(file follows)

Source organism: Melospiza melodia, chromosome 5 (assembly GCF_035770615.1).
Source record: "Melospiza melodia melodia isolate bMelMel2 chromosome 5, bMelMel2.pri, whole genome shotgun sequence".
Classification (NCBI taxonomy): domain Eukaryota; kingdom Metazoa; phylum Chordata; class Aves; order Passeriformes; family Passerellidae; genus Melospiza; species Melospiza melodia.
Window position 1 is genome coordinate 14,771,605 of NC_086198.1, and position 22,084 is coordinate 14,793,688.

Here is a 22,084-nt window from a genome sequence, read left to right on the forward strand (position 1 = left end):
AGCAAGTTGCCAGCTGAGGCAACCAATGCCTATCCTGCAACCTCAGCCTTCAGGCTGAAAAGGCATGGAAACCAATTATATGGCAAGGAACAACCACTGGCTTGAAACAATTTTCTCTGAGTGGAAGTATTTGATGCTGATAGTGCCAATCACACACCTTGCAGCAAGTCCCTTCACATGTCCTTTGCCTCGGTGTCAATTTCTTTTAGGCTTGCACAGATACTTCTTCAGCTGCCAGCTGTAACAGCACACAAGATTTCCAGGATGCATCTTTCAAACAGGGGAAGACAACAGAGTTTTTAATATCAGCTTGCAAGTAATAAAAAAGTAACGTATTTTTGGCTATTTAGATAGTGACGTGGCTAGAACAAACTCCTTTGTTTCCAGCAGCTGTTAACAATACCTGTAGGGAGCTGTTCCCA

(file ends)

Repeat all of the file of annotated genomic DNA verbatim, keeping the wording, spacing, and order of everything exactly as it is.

Source organism: Melospiza melodia, chromosome 5 (assembly GCF_035770615.1).
Source record: "Melospiza melodia melodia isolate bMelMel2 chromosome 5, bMelMel2.pri, whole genome shotgun sequence".
Classification (NCBI taxonomy): domain Eukaryota; kingdom Metazoa; phylum Chordata; class Aves; order Passeriformes; family Passerellidae; genus Melospiza; species Melospiza melodia.
Window position 1 is genome coordinate 14,771,605 of NC_086198.1, and position 22,084 is coordinate 14,793,688.

Here is a 22,084-nt window from a genome sequence, read left to right on the forward strand (position 1 = left end):
AGCAAGTTGCCAGCTGAGGCAACCAATGCCTATCCTGCAACCTCAGCCTTCAGGCTGAAAAGGCATGGAAACCAATTATATGGCAAGGAACAACCACTGGCTTGAAACAATTTTCTCTGAGTGGAAGTATTTGATGCTGATAGTGCCAATCACACACCTTGCAGCAAGTCCCTTCACATGTCCTTTGCCTCGGTGTCAATTTCTTTTAGGCTTGCACAGATACTTCTTCAGCTGCCAGCTGTAACAGCACACAAGATTTCCAGGATGCATCTTTCAAACAGGGGAAGACAACAGAGTTTTTAATATCAGCTTGCAAGTAATAAAAAAGTAACGTATTTTTGGCTATTTAGATAGTGACGTGGCTAGAACAAACTCCTTTGTTTCCAGCAGCTGTTAACAATACCTGTAGGGAGCTGTTCCCA